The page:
Health Care: A Growth Industryby Denise Early on Aug. 27, 2012, under Health
With all the debate and uncertainty surrounding health care in the United States, you would think this would not be a growth industry. You would be wrong.
“Compared to the rest of the economy, health care seems to exist in an alternate economic universe”, according to an article in Health Affairs, a scholarly journal. The article says that despite the recession and fewer people seeking medical care, millions of health care jobs have been added since 2007.
According to the article by Jeff Goldsmith:
During the first four years of the recession (May 2007 to May 2011), the US health system, despite slowing or declining utilization, added 1.149 million workers.
The fastest growing hospital job occupations: “management” (roughly 14 percent); business and financial operations (roughly 12 percent); and “computer and mathematical” (roughly 18 percent). Clerical employment actually declined, suggesting a shift to automated business operations (and a more complex, higher salaried workforce).
Hospitals employed 18,000 more physicians, as well as more nurses (117,000), technicians and technologists (almost 35,000) and therapists (12,000) — all on declining core volume.
Physician office visit volume in the US leveled off in 2005, and has declined by roughly 10 percent since mid 2009, according to IMS Health. Despite these declines in activity, physician offices added 165,000 workers, of which half were professionals. Again, the most rapidly growing job category was “management”, but physician offices added 47,000 nursing and clinical support workers (technologists, therapists, etc.).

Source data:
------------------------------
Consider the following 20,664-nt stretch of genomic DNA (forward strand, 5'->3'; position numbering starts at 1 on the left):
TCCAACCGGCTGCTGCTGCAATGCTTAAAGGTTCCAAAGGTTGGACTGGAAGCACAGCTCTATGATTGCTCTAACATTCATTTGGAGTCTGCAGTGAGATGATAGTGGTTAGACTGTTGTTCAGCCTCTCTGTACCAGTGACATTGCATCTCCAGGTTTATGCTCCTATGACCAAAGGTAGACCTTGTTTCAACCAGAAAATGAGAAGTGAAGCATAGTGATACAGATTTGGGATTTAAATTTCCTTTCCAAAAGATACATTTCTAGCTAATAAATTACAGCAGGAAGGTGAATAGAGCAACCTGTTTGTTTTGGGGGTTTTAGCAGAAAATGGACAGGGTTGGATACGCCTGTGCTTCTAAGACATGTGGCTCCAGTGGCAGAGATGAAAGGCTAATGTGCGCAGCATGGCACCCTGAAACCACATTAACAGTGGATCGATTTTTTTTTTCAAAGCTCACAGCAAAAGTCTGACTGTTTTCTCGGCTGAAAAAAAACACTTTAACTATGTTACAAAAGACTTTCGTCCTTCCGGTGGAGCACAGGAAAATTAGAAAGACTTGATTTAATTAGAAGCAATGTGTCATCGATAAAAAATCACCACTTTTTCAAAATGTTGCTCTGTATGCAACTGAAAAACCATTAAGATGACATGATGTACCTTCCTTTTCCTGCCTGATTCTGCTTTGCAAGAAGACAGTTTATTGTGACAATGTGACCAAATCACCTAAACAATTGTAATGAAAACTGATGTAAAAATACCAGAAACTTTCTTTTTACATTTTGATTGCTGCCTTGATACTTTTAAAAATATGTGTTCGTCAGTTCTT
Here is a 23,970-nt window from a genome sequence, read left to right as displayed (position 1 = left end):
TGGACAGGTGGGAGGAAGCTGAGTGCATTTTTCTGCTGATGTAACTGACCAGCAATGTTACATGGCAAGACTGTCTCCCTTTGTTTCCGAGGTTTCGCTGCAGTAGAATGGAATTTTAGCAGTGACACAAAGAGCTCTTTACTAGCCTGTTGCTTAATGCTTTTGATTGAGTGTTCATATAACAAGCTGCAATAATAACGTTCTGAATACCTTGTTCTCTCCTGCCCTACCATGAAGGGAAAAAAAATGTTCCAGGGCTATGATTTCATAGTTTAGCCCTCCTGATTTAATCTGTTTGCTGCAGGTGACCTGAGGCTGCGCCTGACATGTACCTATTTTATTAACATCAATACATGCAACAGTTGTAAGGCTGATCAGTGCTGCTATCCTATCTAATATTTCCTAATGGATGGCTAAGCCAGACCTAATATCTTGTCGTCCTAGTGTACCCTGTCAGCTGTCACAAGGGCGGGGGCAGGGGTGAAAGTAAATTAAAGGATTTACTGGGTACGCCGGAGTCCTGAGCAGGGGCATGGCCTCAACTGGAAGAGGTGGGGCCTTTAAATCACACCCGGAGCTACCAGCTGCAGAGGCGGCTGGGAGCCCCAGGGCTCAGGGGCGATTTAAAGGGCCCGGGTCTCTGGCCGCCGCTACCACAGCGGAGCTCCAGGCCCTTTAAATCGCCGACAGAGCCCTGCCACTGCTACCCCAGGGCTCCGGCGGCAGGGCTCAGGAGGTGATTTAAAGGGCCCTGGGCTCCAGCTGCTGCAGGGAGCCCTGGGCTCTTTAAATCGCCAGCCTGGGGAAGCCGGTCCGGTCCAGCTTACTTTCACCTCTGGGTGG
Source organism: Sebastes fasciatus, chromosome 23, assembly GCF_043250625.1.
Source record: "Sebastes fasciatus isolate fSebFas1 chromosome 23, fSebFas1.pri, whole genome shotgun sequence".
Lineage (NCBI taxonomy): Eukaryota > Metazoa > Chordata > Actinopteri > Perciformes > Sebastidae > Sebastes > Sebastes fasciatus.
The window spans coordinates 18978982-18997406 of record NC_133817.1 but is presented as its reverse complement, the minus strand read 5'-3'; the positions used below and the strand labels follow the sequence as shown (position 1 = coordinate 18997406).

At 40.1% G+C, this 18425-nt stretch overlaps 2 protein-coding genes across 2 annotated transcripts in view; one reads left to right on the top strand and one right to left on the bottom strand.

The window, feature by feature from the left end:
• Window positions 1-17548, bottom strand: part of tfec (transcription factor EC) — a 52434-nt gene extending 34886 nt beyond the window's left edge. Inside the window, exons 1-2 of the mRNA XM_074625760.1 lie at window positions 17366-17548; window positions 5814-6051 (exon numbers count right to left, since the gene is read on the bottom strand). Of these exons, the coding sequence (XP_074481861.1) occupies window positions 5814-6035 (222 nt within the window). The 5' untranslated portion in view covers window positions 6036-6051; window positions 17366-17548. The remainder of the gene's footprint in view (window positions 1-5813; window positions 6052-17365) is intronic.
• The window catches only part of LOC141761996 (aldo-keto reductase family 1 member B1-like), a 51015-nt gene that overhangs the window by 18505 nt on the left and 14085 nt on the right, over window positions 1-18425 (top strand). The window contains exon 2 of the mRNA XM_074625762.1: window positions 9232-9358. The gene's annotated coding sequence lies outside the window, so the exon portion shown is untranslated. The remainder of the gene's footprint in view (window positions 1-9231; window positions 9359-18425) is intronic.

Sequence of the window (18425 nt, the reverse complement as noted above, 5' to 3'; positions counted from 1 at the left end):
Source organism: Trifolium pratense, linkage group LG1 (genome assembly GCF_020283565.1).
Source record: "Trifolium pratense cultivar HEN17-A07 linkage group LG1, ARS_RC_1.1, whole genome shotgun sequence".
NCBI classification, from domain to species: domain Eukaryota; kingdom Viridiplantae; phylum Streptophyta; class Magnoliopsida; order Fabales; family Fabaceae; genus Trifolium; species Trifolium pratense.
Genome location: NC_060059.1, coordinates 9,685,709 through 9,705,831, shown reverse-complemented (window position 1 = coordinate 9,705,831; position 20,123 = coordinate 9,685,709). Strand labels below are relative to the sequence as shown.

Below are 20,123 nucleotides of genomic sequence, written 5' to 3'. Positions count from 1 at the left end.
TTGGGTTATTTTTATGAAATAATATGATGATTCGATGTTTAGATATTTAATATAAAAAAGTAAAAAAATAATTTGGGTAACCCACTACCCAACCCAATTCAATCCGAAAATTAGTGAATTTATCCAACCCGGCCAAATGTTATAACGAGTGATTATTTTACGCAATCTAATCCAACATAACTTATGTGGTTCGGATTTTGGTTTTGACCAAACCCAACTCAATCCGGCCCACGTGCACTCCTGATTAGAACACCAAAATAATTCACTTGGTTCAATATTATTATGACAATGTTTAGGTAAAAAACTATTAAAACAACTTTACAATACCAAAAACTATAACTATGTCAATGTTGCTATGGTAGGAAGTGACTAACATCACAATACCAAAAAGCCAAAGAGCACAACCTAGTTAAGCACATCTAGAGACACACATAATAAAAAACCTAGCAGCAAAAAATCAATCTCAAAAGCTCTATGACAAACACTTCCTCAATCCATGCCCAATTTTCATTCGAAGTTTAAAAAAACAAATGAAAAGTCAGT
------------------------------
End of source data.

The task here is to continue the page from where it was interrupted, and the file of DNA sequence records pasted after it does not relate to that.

Home health care employment, the fastest growing sector, grew by almost 220,000 workers, an astonishing 24 percent increase in just four years.
Outpatient care centers (freestanding imaging, surgical, physical therapy, dialysis, etc.) added 106,000 workers, a 21 percent increase.
“Community care facilities for the elderly” — such as assisted living facilities — added almost 108,000 workers, a near 17 percent increase.
“Offices of Other Health Practitioners” — physical therapists, chiropractors, podiatrists, etc. — added almost 100,000 new workers, more than a 16 percent increase.